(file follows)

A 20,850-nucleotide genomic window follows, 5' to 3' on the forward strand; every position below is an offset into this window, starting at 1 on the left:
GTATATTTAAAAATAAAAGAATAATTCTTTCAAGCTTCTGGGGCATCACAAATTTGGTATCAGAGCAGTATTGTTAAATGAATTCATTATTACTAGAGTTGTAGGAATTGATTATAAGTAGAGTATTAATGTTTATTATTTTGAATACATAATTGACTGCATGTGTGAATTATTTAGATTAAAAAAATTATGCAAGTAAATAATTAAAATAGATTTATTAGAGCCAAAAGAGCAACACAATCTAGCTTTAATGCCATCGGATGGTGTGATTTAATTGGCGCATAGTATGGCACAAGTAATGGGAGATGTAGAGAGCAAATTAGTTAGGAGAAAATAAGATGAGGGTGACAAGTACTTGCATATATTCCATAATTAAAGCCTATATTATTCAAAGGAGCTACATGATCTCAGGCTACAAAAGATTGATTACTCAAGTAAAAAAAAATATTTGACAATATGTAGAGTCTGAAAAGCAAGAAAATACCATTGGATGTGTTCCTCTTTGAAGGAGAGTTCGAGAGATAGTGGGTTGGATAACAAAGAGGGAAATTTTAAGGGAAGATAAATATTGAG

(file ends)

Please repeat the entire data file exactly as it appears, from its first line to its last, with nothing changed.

A 20,850-nucleotide genomic window follows, 5' to 3' on the forward strand; every position below is an offset into this window, starting at 1 on the left:
GTATATTTAAAAATAAAAGAATAATTCTTTCAAGCTTCTGGGGCATCACAAATTTGGTATCAGAGCAGTATTGTTAAATGAATTCATTATTACTAGAGTTGTAGGAATTGATTATAAGTAGAGTATTAATGTTTATTATTTTGAATACATAATTGACTGCATGTGTGAATTATTTAGATTAAAAAAATTATGCAAGTAAATAATTAAAATAGATTTATTAGAGCCAAAAGAGCAACACAATCTAGCTTTAATGCCATCGGATGGTGTGATTTAATTGGCGCATAGTATGGCACAAGTAATGGGAGATGTAGAGAGCAAATTAGTTAGGAGAAAATAAGATGAGGGTGACAAGTACTTGCATATATTCCATAATTAAAGCCTATATTATTCAAAGGAGCTACATGATCTCAGGCTACAAAAGATTGATTACTCAAGTAAAAAAAAATATTTGACAATATGTAGAGTCTGAAAAGCAAGAAAATACCATTGGATGTGTTCCTCTTTGAAGGAGAGTTCGAGAGATAGTGGGTTGGATAACAAAGAGGGAAATTTTAAGGGAAGATAAATATTGAG